Why You Can't Judge A Conor McGregor By Its Cover

Why You Can't Judge A Conor McGregor By Its Cover
By Mark Farrelly
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Writing a think piece about the type of man the real Conor McGregor is, based on the character he portrays in the UFC, is akin to carrying out a psychoanalysis of actor Brian Capron based purely on his portrayal of Richard Hillman in Coronation Street.

It's not real life.

When McGregor speaks, he's creating a story. He isn't going around shouting 'Oy pea head!' at random people in the street. All sports -outside of the arena - are inherently ludicrous. Whether it be MMA, WWE, football or GAA, as fans we buy into the storylines, not just the art itself.  I trust Jose Mourinho is a very different person at home with his family.


If McGregor was purely relying on his skill in the octagon, then I highly doubt he nor the UFC Featherweight division would be in the position it is now. There would be no title fight to look forward to, no biggest UFC event ever on FOX and without doubt, most importantly, he wouldn't have had my mother inquiring 'How did that McGregor fella get on the other night?'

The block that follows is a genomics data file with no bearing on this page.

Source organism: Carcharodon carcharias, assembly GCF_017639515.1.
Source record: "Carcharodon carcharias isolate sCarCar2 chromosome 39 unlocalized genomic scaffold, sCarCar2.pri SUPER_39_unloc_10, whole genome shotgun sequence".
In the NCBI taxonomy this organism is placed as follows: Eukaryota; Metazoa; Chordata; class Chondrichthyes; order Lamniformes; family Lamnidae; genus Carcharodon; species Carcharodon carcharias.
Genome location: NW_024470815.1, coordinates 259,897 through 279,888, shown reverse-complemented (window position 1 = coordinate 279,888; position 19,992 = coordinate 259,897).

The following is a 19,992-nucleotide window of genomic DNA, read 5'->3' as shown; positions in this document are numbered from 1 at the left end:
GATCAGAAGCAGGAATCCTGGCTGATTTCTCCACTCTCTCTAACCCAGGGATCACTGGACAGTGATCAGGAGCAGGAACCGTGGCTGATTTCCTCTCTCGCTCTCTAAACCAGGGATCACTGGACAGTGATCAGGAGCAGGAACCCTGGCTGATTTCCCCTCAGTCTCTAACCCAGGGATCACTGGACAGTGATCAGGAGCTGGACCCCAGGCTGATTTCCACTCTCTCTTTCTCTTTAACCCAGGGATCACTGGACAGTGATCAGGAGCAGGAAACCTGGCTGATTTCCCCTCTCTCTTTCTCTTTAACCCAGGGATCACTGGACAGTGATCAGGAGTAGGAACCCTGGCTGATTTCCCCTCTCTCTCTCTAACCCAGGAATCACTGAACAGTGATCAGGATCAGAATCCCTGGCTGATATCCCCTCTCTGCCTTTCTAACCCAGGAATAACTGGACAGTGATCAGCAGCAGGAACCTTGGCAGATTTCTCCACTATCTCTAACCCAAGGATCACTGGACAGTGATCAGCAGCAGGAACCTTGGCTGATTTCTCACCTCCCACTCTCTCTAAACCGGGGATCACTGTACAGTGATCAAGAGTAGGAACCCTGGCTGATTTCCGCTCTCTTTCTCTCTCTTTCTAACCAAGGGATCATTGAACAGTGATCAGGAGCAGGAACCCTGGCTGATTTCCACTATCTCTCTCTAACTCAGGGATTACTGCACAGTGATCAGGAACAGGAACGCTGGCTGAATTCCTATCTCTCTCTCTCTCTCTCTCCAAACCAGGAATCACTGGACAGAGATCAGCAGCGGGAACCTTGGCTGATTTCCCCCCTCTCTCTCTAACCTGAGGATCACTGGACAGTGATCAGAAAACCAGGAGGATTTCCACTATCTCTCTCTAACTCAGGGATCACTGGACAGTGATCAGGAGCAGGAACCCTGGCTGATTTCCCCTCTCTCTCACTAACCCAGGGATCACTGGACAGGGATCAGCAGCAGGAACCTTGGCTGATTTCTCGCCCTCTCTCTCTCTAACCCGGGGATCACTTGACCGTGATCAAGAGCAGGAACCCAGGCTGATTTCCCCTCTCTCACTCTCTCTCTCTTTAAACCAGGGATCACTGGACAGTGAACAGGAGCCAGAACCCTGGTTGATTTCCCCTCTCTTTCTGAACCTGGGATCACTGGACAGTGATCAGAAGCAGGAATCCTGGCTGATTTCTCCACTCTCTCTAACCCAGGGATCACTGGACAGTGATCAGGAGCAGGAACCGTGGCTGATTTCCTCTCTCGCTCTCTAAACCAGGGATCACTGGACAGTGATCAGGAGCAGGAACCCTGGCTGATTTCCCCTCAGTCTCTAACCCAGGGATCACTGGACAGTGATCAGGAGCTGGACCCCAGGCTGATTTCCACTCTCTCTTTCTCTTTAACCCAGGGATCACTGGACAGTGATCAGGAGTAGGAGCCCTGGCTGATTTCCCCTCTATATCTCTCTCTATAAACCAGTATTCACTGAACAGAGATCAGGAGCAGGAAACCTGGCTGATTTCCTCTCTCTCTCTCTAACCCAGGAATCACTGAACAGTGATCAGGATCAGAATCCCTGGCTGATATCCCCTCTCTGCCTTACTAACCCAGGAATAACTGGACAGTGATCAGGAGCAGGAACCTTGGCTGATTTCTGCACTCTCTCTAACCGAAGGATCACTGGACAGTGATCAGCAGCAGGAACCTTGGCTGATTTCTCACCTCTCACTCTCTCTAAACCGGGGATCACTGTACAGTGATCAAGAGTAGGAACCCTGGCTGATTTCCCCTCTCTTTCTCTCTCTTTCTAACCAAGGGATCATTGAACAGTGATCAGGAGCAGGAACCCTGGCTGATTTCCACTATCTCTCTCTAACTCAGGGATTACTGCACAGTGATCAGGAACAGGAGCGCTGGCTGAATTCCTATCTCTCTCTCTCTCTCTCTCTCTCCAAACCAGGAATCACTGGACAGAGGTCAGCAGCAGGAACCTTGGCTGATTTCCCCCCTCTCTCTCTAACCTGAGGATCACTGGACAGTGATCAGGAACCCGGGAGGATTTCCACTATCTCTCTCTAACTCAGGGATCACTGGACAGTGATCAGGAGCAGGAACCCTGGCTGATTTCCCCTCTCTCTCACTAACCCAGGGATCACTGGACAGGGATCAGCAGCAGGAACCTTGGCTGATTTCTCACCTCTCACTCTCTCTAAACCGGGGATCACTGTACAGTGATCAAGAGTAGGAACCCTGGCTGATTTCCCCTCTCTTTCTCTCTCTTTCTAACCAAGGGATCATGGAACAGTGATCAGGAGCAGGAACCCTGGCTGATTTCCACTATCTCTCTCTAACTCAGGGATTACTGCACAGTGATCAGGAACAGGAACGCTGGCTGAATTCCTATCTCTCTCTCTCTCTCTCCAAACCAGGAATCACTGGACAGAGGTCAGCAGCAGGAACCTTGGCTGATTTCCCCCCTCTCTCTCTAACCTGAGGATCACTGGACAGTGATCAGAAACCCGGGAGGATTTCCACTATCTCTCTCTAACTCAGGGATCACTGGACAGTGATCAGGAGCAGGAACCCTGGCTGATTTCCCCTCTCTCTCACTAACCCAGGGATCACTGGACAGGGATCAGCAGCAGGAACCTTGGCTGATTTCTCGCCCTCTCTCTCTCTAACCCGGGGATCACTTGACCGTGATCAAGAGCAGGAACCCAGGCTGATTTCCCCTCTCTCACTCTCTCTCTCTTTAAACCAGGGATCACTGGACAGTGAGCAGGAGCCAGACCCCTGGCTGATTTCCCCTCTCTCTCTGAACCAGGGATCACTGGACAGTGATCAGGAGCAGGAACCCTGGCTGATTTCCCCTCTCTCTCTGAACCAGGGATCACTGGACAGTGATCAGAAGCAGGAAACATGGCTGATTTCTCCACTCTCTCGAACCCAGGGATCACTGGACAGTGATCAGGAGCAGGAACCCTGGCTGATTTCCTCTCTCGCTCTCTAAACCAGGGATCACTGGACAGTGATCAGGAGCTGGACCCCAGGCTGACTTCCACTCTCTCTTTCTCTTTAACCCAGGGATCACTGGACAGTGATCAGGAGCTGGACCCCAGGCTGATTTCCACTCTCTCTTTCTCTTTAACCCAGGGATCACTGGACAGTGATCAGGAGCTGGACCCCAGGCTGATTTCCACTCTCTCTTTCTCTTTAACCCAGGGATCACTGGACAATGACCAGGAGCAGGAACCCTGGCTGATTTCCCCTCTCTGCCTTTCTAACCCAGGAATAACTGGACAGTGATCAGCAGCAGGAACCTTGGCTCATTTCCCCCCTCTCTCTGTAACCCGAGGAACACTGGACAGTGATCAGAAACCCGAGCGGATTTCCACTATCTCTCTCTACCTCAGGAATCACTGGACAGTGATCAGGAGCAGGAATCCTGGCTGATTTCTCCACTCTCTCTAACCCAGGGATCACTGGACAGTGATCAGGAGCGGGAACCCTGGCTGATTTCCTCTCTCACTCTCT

He has gotten bums on seats and eyes on screens; bums and eyes which may not be interested in MMA otherwise. McGregor eluded to this himself in RTÉ's documentary:

Go now and say what you’re going to do to this man and the rest of these people in this division. Say how you’re going to obliterate them, how you’re going to eliminate the whole division, wipe them out. That gets you from there to here…

I have this game exactly where I want it, by the scruff of the neck. Straight from the go. Two fights I’ve only had on a prelim card and I’m headlining a fight at home. People can hate and say what they want, but look what it’s after getting.

What is the real Conor McGregor like? He's driven, he's an excellent MMA fighter and a world class marketer – aside from that we don't know. Maybe he's an insufferable arsehole, maybe he's not but we can't cast aspersions based on his trash-talking when trying to promote his matches. Cross the line sometimes, he might but again that comes with the role of a heel when trying to generate heat and for some, will make it all the sweeter if he gets his comeuppance.

His ability to blur the lines between reality and theatre has certainly made his rise more interesting and, at the end of the day, whether you want to see him beat his opponent or whether you long for him to get beat he doesn't care; as long as you want to see him.

Crap,  I'm almost straying into a think piece here...

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